8.   While the provision of technological services to support those in distress is crucial, RWNZ urges that the framework for suicide prevention refrain from relying on such services. A variety of methods to support communities, including those non-technological, will be needed in recognition of the fact that rural communities struggle with access to reliable and affordable internet and mobile coverage.

9.   RWNZ supports all of the framework’s proposals to involve, train, and educate community members on suicide prevention. Rural communities struggle with accessing  information and services concerning mental health, and it is difficult to retain and recruit health service employees in rural areas due to connectivity issues.4 People in rural communities may also be embarrassed or frightened of seeking mental health services where they can be seen by people they know or recognise in the community. thus, it is essential that rural communities are provided with the tools that they need to improve mental wellbeing within the community and reduce the social stigma associated with mental illness.

10.  RWNZ would like to emphasise that we are in support of the initiative proposed in this framework. We are, however, concerned about the lack of a strategic plan to lead and fund these activities. the strategy states that government agencies will lead or fund only “some” of the activities, while stating that non-governmental organisations (NGOs) “could” lead or fund others. There appears to be no mention of how the NGOs would be funded. If the government is genuinely committed to suicide prevention, then they should provide funding for the NGOs to take on this additional work. Otherwise, NGOs will either be unable to carry out the work this strategy proposes or will have to divert funds from other activities, effectively disadvantaging another vulnerable group. RWNZ would like to see a strategic plan and budget included in the framework. The strategic plan should include precisely who will lead the activities, who will provide the funding and how much money will be funded and allocated to each activity. Where the framework allocates activities to NGOs, there should should also be assurance that funding will also be provided by the government.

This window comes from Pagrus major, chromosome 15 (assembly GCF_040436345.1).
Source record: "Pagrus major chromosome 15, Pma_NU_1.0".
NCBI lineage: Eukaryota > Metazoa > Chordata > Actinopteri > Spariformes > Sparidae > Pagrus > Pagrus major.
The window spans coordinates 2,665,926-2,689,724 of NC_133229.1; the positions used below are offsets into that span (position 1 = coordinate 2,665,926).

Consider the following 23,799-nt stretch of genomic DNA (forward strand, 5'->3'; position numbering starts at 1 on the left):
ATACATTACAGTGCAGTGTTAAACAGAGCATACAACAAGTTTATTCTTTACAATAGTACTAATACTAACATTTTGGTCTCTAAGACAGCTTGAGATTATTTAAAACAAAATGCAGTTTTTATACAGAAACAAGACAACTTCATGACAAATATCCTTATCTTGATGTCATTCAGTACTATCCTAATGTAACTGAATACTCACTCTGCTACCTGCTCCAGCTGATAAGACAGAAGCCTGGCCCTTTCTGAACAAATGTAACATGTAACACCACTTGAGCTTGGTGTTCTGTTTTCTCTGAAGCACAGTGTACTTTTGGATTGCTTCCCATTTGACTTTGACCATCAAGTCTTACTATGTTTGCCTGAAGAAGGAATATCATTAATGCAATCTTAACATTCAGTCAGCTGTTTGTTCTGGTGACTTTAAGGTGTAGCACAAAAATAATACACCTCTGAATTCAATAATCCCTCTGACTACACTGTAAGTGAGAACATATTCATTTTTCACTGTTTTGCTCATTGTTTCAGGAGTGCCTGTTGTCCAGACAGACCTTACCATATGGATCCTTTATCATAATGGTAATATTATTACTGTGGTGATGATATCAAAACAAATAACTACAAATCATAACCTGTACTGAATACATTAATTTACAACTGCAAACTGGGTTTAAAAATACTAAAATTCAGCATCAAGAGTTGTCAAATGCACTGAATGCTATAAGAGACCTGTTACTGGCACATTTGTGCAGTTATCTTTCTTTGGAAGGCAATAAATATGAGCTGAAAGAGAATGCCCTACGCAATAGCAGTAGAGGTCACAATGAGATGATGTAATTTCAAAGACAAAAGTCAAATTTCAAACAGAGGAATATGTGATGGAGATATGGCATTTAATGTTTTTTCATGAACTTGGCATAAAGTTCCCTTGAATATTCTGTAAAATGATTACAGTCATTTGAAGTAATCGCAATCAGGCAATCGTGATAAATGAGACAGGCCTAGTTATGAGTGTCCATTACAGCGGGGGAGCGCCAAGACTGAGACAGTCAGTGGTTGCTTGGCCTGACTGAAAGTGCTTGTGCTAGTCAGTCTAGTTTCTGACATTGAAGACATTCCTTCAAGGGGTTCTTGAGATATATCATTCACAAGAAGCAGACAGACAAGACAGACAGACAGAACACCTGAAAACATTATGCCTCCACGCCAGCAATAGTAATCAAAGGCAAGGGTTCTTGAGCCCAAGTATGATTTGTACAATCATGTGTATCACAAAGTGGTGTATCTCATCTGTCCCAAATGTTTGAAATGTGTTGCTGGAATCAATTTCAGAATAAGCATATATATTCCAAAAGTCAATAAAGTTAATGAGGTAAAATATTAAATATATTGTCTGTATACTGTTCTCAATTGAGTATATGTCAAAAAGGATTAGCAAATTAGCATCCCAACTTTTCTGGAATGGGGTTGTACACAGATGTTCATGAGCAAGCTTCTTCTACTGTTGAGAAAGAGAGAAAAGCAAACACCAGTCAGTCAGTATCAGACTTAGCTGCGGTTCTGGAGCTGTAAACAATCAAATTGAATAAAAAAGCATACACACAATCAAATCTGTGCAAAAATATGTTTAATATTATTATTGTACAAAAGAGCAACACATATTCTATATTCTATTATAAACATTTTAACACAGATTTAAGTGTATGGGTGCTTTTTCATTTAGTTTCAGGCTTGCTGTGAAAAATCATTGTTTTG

11.  RWNZ believes that continuous efforts must be made to improve wellbeing in rural areas and acknowledges that the strategy goes some way to recognising the needs of vulnerable people and proposing initiatives for improvement in support and services.

12.  RWNZ thanks the Ministry of Health for the opportunity to submit on the draft strategy.


Please contact me to discuss our submission further.





Penelope England

Chief Executive Officer

Rural Women New Zealand

Email: Penelope.england@ruralwomen.org.nz




1  Ministry of Health, “Suicide Facts: Deaths and intentional self-harm hospitalisations,” (2013).
2  Rural Health Alliance Aotearoa New Zealand, “Farm-related suicides in New Zealand, 2007 -2015: A review of coroners’ records,” (2017).
3  Rural health Alliance Aotearoa New Zealand, “Framework to Improve Mental Health and Addiction Outcomes,” (2016).
4  Rural Health Alliance Aotearoa New Zealand, “Connectivity – A Rural Health and Wellbeing Issue,” (2016).